By Chris Hammond
From the ancient clan strongholds in the Highlands to the fortified manors of Moray and Aberdeenshire right the way down to the watchtowers of the Borders, Scotland truly is a kingdom of castles. When we think of these structures most of us will conjure up images of Edinburgh and Stirling’s grand forts, the romantic Eilean Donan or Balmoral; the Royal’s favourite Scottish residence. While each of these are worth a visit the glens, moors and fields of old Alba are awash with a whole host of unusual fortifications worth your attention.
Ardvreck Castle (Sutherland)
Jutting from the rugged Highland countryside like an outstretched arm, the wrecked Ardvreck Castle is one of the most impressive northern landmarks. Built back in 1490 by the Macleods, the castle gained something of a sinister reputation after its occupants imprisoned the rebel Marquis of Montrose. Montrose, initially a guest of the castellan, ended up arrested and was later executed in the capital. The castle fell into ruin shortly after it was captured and burnt by the Mackenzies in 1737.
Brodie Castle (Moray)
Now famed for the fantastic flora of its grounds, the castle was until recently the seat of the once powerful Brodie family. Renovated and updated in the 19th century, it’s a classic example of the Scots baronial style. Staying out of the Jacobite rebellions, the Brodies prospered on their estate as can be seen inside the castle, where various valuable artworks are on display.
Caerlaverock Castle (Dumfriesshire)
Caerlaverock is one of Scotland’s most impressive old castles. Once owned by the Maxwell family, this solid keep is surrounded by a deep moat. Its strengths and defences were tested on numerous occasions over the years; it was notably besieged by Edward I of England who was embarrassed by the garrison of 60 for much longer than his army should have been. A popular wedding spot now, visitors are more likely to see bouquets rather than boulders being tossed through the air.
Cawdor Castle (Nairnshire)
Cawdor has been synonymous with Macbeth ever since Shakespeare’s play was previewed by audiences back in 1611. The link isn’t an accurate one, the Cawdor castle that can be seen today was never home to the Scottish King. It has been home to the Clader clan though, and what a home it is. Turrets, drawbridge, lush gardens, opulent rooms and even a small dungeon are all in the mix. Ghosts are also alleged to reside inside and fans of the unusual will want to see the Holly tree on which the keep was built around,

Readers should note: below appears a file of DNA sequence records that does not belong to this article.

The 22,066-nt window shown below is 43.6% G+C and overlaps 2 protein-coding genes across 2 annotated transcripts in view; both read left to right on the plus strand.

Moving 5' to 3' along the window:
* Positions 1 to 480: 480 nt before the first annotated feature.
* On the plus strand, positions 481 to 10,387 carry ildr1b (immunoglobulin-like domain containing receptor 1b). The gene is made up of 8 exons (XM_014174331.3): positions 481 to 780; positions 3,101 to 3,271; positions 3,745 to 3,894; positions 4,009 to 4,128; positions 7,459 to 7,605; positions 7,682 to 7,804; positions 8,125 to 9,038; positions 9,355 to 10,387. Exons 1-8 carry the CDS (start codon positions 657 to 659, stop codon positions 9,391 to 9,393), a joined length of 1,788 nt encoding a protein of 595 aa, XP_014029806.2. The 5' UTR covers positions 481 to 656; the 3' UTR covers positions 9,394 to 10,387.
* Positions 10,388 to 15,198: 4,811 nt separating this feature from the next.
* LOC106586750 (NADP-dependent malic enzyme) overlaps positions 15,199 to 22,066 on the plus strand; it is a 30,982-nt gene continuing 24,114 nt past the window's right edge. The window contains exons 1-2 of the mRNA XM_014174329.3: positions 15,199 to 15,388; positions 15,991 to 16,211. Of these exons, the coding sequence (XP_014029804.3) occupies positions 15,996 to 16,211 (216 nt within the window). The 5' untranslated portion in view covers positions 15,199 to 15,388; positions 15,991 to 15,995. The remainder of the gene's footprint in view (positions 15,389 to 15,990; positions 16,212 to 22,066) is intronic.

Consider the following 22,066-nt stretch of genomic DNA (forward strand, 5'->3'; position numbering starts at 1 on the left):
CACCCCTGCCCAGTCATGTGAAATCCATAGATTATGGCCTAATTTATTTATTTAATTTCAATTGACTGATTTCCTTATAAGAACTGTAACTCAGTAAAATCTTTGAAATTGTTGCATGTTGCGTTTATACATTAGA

Crathes Castle (Aberdeenshire)
The first thing you’ll notice about Crathes Castle is that it’s pink. The second thing you’ll notice is that it looks almost exactly how a fairytale castle ought to look. Built in 1596 Crathes Castle escaped most of the conflict and strife of earlier years. However myths involving murder, poisoning and a certain reoccurring green spectre give the picturesque and polished nature of Crathes a slightly more sinister tone.
Dirleton Castle (East Lothian)
Dirleton has taken a kicking or two over the years. Its location so close to the English borders meant it was a constant stop off point for invading armies. It last saw action when Oliver Cromwell besieged the castle in an attempt to flush out a particularly unsavoury band of Mosstroopers (deserters from the Scottish army turned bandit). Still a daunting looking structure, it’s easy to imagine how difficult it would be to capture.
Drum Castle (Aberdeenshire)
A mish mash of architectural styles, Drum Castle combines ancient architecture with more modern additions and as such is a memorable and unique stronghold. The extensive lands were granted to the Irvine Clan by Robert the Bruce and despite losing the castle to enemies on a handful of occasions, remained their till about 30 years ago. Inside you’ll find an impressive library, dining room and courtyard as well as fine artworks while the grounds are also somewhat idyllic. A popular choice for weddings, it’s difficult to think of this site as having once been built for military purposes almost 800 years ago.
Duffus Castle (Moray)
Situated on perfectly flat ground this motte and bailey castle has a great view over the surrounding farmland. The first castle here is thought to have originally been held by a Flemish mercenary but gradually it became the property of the Murray family and then the Sutherlands. Abandoned in the early 18th century, large parts of the walls have since sunk into the soft earth mound. Despite it’s lopsided entrance Duffus is still the best preserved castle of its style in Scotland.
This feature is part of our Scotland Uncovered Supplement. For more articles like this check out the February Edition of Scotcampus or click the link below for the second part.